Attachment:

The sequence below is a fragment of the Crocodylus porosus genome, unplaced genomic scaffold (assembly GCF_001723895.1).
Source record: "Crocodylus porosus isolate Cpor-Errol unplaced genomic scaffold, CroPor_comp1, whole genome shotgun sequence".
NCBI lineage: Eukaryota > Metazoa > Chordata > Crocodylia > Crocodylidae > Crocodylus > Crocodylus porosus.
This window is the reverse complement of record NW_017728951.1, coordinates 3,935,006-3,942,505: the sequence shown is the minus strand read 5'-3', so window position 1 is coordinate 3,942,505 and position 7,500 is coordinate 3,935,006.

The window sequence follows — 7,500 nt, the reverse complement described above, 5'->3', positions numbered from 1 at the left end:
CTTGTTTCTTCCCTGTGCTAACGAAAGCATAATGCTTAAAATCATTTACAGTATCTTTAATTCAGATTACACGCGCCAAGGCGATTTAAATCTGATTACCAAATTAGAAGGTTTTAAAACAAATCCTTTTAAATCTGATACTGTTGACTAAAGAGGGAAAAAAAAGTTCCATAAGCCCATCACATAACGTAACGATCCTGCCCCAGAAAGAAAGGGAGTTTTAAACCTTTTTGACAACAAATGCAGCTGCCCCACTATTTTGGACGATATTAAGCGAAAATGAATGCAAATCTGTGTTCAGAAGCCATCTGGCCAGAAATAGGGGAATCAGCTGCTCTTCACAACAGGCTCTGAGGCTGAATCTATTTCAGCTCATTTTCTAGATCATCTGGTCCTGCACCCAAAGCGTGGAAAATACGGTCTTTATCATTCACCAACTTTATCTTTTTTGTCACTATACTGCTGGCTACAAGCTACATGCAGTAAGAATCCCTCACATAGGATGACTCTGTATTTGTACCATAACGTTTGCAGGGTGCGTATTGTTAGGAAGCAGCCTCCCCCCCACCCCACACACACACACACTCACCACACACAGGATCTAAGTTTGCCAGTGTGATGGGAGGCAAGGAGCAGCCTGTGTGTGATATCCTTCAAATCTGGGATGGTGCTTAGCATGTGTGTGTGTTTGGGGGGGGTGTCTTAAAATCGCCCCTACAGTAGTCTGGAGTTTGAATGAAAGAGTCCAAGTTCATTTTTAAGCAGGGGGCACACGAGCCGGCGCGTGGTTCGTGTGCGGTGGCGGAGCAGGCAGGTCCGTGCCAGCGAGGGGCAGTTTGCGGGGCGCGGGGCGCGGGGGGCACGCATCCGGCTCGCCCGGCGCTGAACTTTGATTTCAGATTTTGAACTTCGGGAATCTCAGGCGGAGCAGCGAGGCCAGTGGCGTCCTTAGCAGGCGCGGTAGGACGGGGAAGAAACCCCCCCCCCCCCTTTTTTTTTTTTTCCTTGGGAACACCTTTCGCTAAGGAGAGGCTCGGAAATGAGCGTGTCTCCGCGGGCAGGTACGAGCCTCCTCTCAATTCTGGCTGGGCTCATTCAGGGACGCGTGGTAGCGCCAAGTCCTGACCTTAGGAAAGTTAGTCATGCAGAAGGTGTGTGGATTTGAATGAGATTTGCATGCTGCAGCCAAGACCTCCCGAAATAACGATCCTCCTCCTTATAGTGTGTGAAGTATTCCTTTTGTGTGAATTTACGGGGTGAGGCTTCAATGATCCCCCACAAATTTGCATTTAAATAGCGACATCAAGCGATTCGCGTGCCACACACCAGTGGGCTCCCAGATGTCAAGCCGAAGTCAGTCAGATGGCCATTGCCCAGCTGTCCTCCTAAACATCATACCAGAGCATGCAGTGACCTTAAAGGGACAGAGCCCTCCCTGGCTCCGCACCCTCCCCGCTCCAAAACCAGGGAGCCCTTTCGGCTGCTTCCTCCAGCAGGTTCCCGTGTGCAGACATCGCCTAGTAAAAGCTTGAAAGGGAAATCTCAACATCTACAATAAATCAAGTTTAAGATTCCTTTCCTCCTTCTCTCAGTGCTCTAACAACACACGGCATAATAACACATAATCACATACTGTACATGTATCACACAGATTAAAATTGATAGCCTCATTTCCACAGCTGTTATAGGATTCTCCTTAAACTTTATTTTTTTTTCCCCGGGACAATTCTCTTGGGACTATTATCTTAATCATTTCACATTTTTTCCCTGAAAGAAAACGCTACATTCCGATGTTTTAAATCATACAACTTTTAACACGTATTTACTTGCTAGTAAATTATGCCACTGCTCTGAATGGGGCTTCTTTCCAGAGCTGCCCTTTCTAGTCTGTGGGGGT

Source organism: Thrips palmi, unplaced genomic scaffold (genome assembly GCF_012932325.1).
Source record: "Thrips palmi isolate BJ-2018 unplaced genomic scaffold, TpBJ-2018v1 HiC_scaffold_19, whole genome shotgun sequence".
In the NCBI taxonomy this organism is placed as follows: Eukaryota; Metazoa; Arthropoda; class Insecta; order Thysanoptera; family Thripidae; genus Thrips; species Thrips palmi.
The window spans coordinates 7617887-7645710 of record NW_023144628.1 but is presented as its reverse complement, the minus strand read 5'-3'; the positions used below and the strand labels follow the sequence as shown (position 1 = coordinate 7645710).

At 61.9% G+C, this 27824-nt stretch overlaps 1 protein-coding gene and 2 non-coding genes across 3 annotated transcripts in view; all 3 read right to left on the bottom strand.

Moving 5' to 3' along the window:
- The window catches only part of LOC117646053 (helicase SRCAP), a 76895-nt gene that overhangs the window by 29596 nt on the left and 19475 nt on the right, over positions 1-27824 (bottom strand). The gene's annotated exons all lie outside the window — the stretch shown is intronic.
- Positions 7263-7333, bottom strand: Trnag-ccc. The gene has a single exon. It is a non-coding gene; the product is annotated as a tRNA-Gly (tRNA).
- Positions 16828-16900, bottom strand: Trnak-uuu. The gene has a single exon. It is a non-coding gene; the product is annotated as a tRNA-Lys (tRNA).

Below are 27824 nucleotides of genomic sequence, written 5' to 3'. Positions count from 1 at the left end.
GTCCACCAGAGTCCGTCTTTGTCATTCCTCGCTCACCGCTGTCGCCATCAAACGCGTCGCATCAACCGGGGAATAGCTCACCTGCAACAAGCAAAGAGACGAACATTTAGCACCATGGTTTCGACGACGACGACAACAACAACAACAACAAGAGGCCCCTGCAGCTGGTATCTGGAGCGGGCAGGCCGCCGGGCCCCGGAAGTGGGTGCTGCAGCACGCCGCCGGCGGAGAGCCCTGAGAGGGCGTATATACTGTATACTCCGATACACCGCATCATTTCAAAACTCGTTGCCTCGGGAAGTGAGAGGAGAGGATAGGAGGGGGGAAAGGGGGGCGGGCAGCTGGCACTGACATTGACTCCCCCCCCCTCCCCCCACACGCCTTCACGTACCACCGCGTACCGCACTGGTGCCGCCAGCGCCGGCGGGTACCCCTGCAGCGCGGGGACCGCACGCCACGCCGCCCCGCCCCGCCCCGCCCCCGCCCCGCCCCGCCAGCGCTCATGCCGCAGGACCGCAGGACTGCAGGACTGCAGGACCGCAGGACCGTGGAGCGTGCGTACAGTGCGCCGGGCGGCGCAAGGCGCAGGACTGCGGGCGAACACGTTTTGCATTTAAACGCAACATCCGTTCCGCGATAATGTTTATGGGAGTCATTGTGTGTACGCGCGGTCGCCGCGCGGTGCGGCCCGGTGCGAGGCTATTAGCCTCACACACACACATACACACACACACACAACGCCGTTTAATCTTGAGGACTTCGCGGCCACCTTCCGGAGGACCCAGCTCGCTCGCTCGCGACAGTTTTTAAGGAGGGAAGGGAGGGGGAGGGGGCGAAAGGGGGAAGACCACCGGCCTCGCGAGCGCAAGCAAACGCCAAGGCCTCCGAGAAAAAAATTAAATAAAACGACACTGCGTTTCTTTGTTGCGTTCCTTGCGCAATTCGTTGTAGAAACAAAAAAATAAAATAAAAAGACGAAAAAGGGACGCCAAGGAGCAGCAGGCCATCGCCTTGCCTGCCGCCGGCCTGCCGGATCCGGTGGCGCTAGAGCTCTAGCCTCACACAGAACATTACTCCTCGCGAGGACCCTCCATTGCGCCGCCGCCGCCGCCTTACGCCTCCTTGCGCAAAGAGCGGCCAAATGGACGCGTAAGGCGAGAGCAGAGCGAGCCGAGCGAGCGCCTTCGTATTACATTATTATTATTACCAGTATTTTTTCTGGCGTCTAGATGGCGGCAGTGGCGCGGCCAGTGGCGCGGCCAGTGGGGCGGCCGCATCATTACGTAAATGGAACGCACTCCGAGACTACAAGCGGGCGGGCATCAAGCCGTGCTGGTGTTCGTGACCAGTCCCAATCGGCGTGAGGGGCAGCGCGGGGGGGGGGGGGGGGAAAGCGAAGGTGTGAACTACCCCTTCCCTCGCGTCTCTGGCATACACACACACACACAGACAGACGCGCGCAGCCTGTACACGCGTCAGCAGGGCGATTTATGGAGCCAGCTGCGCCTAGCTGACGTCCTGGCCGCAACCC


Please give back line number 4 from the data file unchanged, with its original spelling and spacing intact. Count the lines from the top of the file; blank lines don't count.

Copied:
This window is the reverse complement of record NW_017728951.1, coordinates 3,935,006-3,942,505: the sequence shown is the minus strand read 5'-3', so window position 1 is coordinate 3,942,505 and position 7,500 is coordinate 3,935,006.